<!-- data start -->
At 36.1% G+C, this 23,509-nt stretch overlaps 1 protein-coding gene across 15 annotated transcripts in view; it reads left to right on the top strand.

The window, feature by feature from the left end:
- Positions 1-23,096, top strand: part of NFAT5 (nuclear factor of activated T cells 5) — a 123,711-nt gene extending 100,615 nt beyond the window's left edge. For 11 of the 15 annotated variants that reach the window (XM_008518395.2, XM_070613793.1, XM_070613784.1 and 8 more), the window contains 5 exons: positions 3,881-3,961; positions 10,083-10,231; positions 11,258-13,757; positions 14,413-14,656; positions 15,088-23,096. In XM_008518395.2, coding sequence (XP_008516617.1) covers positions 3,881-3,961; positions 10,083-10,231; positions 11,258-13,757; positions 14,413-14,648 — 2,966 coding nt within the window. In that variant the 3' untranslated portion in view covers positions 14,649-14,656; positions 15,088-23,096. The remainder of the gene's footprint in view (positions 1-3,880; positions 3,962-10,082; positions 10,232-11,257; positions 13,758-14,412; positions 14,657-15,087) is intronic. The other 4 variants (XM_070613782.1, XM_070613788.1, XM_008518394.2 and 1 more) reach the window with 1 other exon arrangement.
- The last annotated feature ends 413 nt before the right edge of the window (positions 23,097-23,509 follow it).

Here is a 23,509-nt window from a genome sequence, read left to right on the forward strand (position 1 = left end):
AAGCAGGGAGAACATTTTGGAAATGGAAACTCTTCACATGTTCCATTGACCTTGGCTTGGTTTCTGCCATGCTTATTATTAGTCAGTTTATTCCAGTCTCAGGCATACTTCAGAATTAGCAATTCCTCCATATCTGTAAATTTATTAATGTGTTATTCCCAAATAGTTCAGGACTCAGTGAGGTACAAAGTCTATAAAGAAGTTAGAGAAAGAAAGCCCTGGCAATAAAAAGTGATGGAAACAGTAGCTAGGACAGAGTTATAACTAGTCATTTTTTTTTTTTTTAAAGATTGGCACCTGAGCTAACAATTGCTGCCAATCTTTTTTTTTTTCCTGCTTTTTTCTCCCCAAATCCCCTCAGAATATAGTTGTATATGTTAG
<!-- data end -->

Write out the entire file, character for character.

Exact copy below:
At 36.1% G+C, this 23,509-nt stretch overlaps 1 protein-coding gene across 15 annotated transcripts in view; it reads left to right on the top strand.

The window, feature by feature from the left end:
- Positions 1-23,096, top strand: part of NFAT5 (nuclear factor of activated T cells 5) — a 123,711-nt gene extending 100,615 nt beyond the window's left edge. For 11 of the 15 annotated variants that reach the window (XM_008518395.2, XM_070613793.1, XM_070613784.1 and 8 more), the window contains 5 exons: positions 3,881-3,961; positions 10,083-10,231; positions 11,258-13,757; positions 14,413-14,656; positions 15,088-23,096. In XM_008518395.2, coding sequence (XP_008516617.1) covers positions 3,881-3,961; positions 10,083-10,231; positions 11,258-13,757; positions 14,413-14,648 — 2,966 coding nt within the window. In that variant the 3' untranslated portion in view covers positions 14,649-14,656; positions 15,088-23,096. The remainder of the gene's footprint in view (positions 1-3,880; positions 3,962-10,082; positions 10,232-11,257; positions 13,758-14,412; positions 14,657-15,087) is intronic. The other 4 variants (XM_070613782.1, XM_070613788.1, XM_008518394.2 and 1 more) reach the window with 1 other exon arrangement.
- The last annotated feature ends 413 nt before the right edge of the window (positions 23,097-23,509 follow it).

Here is a 23,509-nt window from a genome sequence, read left to right on the forward strand (position 1 = left end):
AAGCAGGGAGAACATTTTGGAAATGGAAACTCTTCACATGTTCCATTGACCTTGGCTTGGTTTCTGCCATGCTTATTATTAGTCAGTTTATTCCAGTCTCAGGCATACTTCAGAATTAGCAATTCCTCCATATCTGTAAATTTATTAATGTGTTATTCCCAAATAGTTCAGGACTCAGTGAGGTACAAAGTCTATAAAGAAGTTAGAGAAAGAAAGCCCTGGCAATAAAAAGTGATGGAAACAGTAGCTAGGACAGAGTTATAACTAGTCATTTTTTTTTTTTTTAAAGATTGGCACCTGAGCTAACAATTGCTGCCAATCTTTTTTTTTTTCCTGCTTTTTTCTCCCCAAATCCCCTCAGAATATAGTTGTATATGTTAG